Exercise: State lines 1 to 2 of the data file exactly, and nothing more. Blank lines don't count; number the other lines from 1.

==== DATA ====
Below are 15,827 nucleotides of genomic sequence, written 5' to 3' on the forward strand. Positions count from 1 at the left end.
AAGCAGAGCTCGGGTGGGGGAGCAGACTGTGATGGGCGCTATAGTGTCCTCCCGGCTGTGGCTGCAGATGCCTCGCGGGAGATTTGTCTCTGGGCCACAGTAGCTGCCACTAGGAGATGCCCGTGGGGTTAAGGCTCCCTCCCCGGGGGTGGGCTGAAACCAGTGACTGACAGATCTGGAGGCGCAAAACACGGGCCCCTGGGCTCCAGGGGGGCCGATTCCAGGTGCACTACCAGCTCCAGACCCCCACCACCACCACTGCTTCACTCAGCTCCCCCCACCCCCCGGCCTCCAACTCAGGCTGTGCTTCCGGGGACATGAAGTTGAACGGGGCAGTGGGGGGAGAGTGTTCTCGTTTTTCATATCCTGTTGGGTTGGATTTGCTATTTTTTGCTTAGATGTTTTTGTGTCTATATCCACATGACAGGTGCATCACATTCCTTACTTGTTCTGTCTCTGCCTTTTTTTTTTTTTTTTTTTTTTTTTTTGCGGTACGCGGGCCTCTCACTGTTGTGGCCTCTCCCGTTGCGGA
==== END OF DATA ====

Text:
Below are 15,827 nucleotides of genomic sequence, written 5' to 3' on the forward strand. Positions count from 1 at the left end.
AAGCAGAGCTCGGGTGGGGGAGCAGACTGTGATGGGCGCTATAGTGTCCTCCCGGCTGTGGCTGCAGATGCCTCGCGGGAGATTTGTCTCTGGGCCACAGTAGCTGCCACTAGGAGATGCCCGTGGGGTTAAGGCTCCCTCCCCGGGGGTGGGCTGAAACCAGTGACTGACAGATCTGGAGGCGCAAAACACGGGCCCCTGGGCTCCAGGGGGGCCGATTCCAGGTGCACTACCAGCTCCAGACCCCCACCACCACCACTGCTTCACTCAGCTCCCCCCACCCCCCGGCCTCCAACTCAGGCTGTGCTTCCGGGGACATGAAGTTGAACGGGGCAGTGGGGGGAGAGTGTTCTCGTTTTTCATATCCTGTTGGGTTGGATTTGCTATTTTTTGCTTAGATGTTTTTGTGTCTATATCCACATGACAGGTGCATCACATTCCTTACTTGTTCTGTCTCTGCCTTTTTTTTTTTTTTTTTTTTTTTTTTTGCGGTACGCGGGCCTCTCACTGTTGTGGCCTCTCCCGTTGCGGA